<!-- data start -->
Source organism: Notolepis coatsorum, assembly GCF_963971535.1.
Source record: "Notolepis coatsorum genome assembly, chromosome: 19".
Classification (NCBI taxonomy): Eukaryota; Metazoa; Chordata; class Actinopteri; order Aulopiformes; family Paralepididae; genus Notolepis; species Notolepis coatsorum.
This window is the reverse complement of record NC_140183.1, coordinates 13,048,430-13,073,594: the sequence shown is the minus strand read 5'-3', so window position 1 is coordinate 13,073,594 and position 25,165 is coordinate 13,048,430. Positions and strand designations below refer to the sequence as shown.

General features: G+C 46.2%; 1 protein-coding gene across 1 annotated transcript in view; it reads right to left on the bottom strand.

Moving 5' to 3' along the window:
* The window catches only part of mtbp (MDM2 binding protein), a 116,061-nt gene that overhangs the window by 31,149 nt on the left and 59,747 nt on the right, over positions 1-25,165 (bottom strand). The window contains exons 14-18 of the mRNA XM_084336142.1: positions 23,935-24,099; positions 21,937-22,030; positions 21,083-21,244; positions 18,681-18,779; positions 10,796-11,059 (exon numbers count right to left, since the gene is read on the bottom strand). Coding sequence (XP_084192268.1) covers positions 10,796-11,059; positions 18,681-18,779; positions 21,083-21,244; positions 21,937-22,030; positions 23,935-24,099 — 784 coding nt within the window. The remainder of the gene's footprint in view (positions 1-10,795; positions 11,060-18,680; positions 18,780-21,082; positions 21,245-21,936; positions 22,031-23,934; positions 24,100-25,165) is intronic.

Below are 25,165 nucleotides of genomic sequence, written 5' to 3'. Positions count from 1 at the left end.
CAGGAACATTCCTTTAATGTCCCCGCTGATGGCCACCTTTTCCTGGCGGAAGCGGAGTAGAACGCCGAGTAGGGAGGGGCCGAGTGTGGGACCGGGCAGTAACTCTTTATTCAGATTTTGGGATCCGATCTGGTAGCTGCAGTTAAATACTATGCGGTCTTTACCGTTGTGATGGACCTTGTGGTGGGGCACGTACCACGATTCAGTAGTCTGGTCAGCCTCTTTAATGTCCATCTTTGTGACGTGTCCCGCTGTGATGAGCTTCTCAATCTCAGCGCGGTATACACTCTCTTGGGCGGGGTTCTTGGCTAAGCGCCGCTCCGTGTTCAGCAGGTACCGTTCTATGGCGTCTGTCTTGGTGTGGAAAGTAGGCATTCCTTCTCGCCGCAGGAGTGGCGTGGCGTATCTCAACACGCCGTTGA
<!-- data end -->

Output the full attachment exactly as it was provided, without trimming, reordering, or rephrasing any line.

Source organism: Notolepis coatsorum, assembly GCF_963971535.1.
Source record: "Notolepis coatsorum genome assembly, chromosome: 19".
Classification (NCBI taxonomy): Eukaryota; Metazoa; Chordata; class Actinopteri; order Aulopiformes; family Paralepididae; genus Notolepis; species Notolepis coatsorum.
This window is the reverse complement of record NC_140183.1, coordinates 13,048,430-13,073,594: the sequence shown is the minus strand read 5'-3', so window position 1 is coordinate 13,073,594 and position 25,165 is coordinate 13,048,430. Positions and strand designations below refer to the sequence as shown.

General features: G+C 46.2%; 1 protein-coding gene across 1 annotated transcript in view; it reads right to left on the bottom strand.

Moving 5' to 3' along the window:
* The window catches only part of mtbp (MDM2 binding protein), a 116,061-nt gene that overhangs the window by 31,149 nt on the left and 59,747 nt on the right, over positions 1-25,165 (bottom strand). The window contains exons 14-18 of the mRNA XM_084336142.1: positions 23,935-24,099; positions 21,937-22,030; positions 21,083-21,244; positions 18,681-18,779; positions 10,796-11,059 (exon numbers count right to left, since the gene is read on the bottom strand). Coding sequence (XP_084192268.1) covers positions 10,796-11,059; positions 18,681-18,779; positions 21,083-21,244; positions 21,937-22,030; positions 23,935-24,099 — 784 coding nt within the window. The remainder of the gene's footprint in view (positions 1-10,795; positions 11,060-18,680; positions 18,780-21,082; positions 21,245-21,936; positions 22,031-23,934; positions 24,100-25,165) is intronic.

Below are 25,165 nucleotides of genomic sequence, written 5' to 3'. Positions count from 1 at the left end.
CAGGAACATTCCTTTAATGTCCCCGCTGATGGCCACCTTTTCCTGGCGGAAGCGGAGTAGAACGCCGAGTAGGGAGGGGCCGAGTGTGGGACCGGGCAGTAACTCTTTATTCAGATTTTGGGATCCGATCTGGTAGCTGCAGTTAAATACTATGCGGTCTTTACCGTTGTGATGGACCTTGTGGTGGGGCACGTACCACGATTCAGTAGTCTGGTCAGCCTCTTTAATGTCCATCTTTGTGACGTGTCCCGCTGTGATGAGCTTCTCAATCTCAGCGCGGTATACACTCTCTTGGGCGGGGTTCTTGGCTAAGCGCCGCTCCGTGTTCAGCAGGTACCGTTCTATGGCGTCTGTCTTGGTGTGGAAAGTAGGCATTCCTTCTCGCCGCAGGAGTGGCGTGGCGTATCTCAACACGCCGTTGA